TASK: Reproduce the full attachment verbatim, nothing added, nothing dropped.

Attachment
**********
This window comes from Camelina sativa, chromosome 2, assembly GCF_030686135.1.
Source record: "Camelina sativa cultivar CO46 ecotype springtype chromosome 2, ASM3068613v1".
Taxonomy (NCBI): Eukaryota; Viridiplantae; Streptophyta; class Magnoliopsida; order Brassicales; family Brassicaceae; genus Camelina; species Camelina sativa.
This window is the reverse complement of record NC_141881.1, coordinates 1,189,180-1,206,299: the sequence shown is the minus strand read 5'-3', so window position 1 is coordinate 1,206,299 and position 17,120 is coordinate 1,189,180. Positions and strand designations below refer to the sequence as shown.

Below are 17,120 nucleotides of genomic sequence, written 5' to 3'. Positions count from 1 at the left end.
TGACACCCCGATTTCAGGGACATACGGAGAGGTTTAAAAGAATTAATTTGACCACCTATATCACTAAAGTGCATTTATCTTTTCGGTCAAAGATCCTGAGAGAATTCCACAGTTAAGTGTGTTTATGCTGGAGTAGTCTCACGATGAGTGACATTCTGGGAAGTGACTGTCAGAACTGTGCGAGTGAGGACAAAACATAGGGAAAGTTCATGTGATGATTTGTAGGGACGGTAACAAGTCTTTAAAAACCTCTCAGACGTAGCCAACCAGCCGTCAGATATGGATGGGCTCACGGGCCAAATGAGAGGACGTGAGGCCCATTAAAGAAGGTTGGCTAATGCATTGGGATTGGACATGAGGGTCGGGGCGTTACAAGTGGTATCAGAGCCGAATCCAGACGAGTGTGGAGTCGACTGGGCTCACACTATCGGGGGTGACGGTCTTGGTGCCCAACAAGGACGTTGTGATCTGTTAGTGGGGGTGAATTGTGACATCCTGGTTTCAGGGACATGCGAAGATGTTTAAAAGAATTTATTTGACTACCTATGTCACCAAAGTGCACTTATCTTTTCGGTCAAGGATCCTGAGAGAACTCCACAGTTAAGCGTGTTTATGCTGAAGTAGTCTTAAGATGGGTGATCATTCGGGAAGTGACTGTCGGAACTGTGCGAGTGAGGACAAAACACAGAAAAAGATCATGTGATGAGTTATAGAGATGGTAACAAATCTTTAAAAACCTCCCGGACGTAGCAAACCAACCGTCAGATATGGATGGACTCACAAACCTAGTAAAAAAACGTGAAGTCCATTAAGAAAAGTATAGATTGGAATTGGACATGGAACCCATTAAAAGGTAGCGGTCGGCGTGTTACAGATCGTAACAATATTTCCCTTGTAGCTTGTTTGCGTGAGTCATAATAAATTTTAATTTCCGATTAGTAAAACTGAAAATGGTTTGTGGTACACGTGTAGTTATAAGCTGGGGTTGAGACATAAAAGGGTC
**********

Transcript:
This window comes from Camelina sativa, chromosome 2, assembly GCF_030686135.1.
Source record: "Camelina sativa cultivar CO46 ecotype springtype chromosome 2, ASM3068613v1".
Taxonomy (NCBI): Eukaryota; Viridiplantae; Streptophyta; class Magnoliopsida; order Brassicales; family Brassicaceae; genus Camelina; species Camelina sativa.
This window is the reverse complement of record NC_141881.1, coordinates 1,189,180-1,206,299: the sequence shown is the minus strand read 5'-3', so window position 1 is coordinate 1,206,299 and position 17,120 is coordinate 1,189,180. Positions and strand designations below refer to the sequence as shown.

Below are 17,120 nucleotides of genomic sequence, written 5' to 3'. Positions count from 1 at the left end.
TGACACCCCGATTTCAGGGACATACGGAGAGGTTTAAAAGAATTAATTTGACCACCTATATCACTAAAGTGCATTTATCTTTTCGGTCAAAGATCCTGAGAGAATTCCACAGTTAAGTGTGTTTATGCTGGAGTAGTCTCACGATGAGTGACATTCTGGGAAGTGACTGTCAGAACTGTGCGAGTGAGGACAAAACATAGGGAAAGTTCATGTGATGATTTGTAGGGACGGTAACAAGTCTTTAAAAACCTCTCAGACGTAGCCAACCAGCCGTCAGATATGGATGGGCTCACGGGCCAAATGAGAGGACGTGAGGCCCATTAAAGAAGGTTGGCTAATGCATTGGGATTGGACATGAGGGTCGGGGCGTTACAAGTGGTATCAGAGCCGAATCCAGACGAGTGTGGAGTCGACTGGGCTCACACTATCGGGGGTGACGGTCTTGGTGCCCAACAAGGACGTTGTGATCTGTTAGTGGGGGTGAATTGTGACATCCTGGTTTCAGGGACATGCGAAGATGTTTAAAAGAATTTATTTGACTACCTATGTCACCAAAGTGCACTTATCTTTTCGGTCAAGGATCCTGAGAGAACTCCACAGTTAAGCGTGTTTATGCTGAAGTAGTCTTAAGATGGGTGATCATTCGGGAAGTGACTGTCGGAACTGTGCGAGTGAGGACAAAACACAGAAAAAGATCATGTGATGAGTTATAGAGATGGTAACAAATCTTTAAAAACCTCCCGGACGTAGCAAACCAACCGTCAGATATGGATGGACTCACAAACCTAGTAAAAAAACGTGAAGTCCATTAAGAAAAGTATAGATTGGAATTGGACATGGAACCCATTAAAAGGTAGCGGTCGGCGTGTTACAGATCGTAACAATATTTCCCTTGTAGCTTGTTTGCGTGAGTCATAATAAATTTTAATTTCCGATTAGTAAAACTGAAAATGGTTTGTGGTACACGTGTAGTTATAAGCTGGGGTTGAGACATAAAAGGGTC